Sadly, Coquille is another dish on a long list of outdated and cliché menu items, once considered haute cuisine, now just a pedestrian relic. But, like so many of these unfairly maligned foods, it is less about the taste than about over-exposure. It’s a lot like that song that you heard on the radio every two hours one summer that was then relegated to the long-weekend classics play list – you still enjoy it when you here it, you just don’t want to hear it every day. I’m happy to play that old song today… though not the original. Instead I’m going to play a modern cover.
Every time I’ve had Coquilles St. Jacques in a restaurant, and it’s been a goodly long time, it has been small scallops swimming in cream sauce, covered with mashed potatoes and served in a scallop shell. I’ve had a few variations – one with shrimp, another with mushrooms, each with varying quantities of shallots and garlic, but for the most part they have never strayed too far from the theme. This photo from the Impromptu Gourmet website is exactly as I remember that first Coquille.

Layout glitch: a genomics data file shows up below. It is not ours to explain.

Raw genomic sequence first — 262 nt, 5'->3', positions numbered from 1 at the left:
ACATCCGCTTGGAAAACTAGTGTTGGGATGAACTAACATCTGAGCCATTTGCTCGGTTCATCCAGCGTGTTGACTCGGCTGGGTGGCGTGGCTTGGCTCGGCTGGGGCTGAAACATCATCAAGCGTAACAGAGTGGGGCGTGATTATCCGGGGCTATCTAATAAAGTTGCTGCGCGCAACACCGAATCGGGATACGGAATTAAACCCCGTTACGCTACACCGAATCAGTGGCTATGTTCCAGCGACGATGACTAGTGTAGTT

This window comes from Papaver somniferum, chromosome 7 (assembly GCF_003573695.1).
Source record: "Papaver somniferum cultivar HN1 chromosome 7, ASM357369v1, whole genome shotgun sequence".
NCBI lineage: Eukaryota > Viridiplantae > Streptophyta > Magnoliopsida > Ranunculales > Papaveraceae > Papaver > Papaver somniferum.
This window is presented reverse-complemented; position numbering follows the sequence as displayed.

The funny thing is that Coquilles St. Jacques is generally understood as a specific preparation for scallops but it is actually a medieval name for the scallops themselves. The scallop was the symbol of the Order of Saint James during the crusades and the scallop was so named the “shells of St. James.” The Christian association with scallops is why you will often see them as part of Christmas dinner in France – though you may not see the creamy preparation we are so familiar with.
That’s enough food trivia. The real task is to update this classic. My launching point is the weather. It is far too warm for a bowl of cream sauce and I wanted to lighten the overall dish while maintaining the luxurious elements that make Coquilles so wonderful. Instead letting my scallops swim in a pool of cream, I decided to grill them and let them wade in the shallow end. Second, I traded the mashed potatoes for a ramekin full of Potatoes Anna nestled on a pile of wilted spinach. I’m very fond of mushrooms with scallops and cream, so I grilled a few slices of portabello to finish the dish off.